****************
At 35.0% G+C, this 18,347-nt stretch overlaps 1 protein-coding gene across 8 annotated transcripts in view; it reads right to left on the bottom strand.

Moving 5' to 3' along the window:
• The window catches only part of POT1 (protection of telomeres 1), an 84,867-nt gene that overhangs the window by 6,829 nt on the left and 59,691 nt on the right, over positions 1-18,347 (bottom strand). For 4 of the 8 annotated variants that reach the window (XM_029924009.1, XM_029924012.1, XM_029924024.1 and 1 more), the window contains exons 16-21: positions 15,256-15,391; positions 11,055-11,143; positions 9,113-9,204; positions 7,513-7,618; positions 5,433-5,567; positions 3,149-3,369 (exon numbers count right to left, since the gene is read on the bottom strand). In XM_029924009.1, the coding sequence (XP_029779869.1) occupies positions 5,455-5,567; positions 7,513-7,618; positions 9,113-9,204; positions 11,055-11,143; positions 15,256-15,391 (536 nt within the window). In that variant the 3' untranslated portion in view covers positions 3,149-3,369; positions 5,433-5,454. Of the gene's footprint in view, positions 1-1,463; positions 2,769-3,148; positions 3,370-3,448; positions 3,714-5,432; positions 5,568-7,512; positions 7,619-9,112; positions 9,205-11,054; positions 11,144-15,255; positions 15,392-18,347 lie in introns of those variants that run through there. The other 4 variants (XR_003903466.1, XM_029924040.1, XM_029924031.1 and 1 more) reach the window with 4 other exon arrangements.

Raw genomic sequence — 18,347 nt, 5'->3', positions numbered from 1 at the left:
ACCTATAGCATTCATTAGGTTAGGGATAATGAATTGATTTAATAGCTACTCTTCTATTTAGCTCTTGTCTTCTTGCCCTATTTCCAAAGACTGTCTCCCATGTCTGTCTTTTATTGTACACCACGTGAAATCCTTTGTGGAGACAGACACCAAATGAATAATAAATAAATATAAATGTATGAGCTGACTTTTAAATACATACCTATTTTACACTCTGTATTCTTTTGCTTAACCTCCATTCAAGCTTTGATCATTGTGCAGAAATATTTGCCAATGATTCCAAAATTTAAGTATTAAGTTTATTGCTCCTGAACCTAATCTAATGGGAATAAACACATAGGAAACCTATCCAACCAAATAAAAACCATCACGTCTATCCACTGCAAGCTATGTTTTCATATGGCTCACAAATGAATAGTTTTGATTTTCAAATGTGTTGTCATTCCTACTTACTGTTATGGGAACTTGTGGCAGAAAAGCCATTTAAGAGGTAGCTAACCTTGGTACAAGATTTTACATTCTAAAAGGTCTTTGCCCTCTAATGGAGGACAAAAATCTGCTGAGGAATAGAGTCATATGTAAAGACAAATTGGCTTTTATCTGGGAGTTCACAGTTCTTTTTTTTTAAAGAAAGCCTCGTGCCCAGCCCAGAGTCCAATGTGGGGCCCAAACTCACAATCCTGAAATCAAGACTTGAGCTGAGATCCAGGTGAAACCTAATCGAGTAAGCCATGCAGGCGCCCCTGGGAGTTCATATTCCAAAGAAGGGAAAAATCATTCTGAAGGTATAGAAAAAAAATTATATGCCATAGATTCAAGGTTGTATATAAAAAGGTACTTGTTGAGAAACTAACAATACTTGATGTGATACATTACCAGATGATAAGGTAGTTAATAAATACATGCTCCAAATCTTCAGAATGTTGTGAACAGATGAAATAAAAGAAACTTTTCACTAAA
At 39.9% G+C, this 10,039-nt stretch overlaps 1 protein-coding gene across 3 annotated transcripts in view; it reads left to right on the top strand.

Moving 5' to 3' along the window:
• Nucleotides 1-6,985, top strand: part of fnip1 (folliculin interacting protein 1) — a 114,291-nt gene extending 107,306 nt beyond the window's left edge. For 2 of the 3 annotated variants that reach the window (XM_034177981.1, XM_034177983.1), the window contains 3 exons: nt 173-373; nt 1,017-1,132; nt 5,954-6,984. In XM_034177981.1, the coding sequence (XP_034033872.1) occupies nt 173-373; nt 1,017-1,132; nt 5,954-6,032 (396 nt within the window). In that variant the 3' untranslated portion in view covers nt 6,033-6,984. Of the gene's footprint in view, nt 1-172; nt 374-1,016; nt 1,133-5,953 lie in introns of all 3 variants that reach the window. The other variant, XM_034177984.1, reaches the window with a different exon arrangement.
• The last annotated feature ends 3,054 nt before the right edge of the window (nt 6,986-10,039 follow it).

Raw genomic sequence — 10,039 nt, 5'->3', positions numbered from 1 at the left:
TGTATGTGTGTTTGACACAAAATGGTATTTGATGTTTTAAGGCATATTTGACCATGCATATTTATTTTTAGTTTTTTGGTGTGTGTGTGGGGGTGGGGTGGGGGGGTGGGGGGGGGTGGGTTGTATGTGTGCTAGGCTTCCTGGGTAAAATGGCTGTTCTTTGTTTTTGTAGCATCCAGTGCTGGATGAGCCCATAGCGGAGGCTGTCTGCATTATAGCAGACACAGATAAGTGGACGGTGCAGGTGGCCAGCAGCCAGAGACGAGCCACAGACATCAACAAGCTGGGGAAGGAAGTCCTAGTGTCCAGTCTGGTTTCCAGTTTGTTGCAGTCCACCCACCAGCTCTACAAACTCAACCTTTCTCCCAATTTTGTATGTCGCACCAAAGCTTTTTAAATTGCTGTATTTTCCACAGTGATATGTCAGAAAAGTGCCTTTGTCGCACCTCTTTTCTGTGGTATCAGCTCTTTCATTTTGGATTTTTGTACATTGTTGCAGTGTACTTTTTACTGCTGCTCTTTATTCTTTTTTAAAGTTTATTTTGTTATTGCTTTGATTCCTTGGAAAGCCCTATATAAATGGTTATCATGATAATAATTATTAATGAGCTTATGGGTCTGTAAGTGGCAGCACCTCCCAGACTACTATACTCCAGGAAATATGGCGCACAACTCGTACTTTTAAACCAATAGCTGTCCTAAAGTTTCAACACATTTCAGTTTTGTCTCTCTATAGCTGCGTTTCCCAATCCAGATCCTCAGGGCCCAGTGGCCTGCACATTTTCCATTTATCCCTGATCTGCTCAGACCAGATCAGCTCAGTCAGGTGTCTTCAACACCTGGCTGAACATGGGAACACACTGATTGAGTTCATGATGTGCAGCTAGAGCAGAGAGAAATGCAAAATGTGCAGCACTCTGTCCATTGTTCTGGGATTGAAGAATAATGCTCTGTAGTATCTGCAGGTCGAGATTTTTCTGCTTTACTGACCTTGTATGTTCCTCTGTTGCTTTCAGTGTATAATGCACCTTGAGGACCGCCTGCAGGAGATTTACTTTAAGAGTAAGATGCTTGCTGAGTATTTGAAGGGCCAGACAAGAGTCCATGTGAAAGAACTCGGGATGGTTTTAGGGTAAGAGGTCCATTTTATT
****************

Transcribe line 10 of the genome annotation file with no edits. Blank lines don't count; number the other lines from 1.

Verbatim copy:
Raw genomic sequence — 10,039 nt, 5'->3', positions numbered from 1 at the left: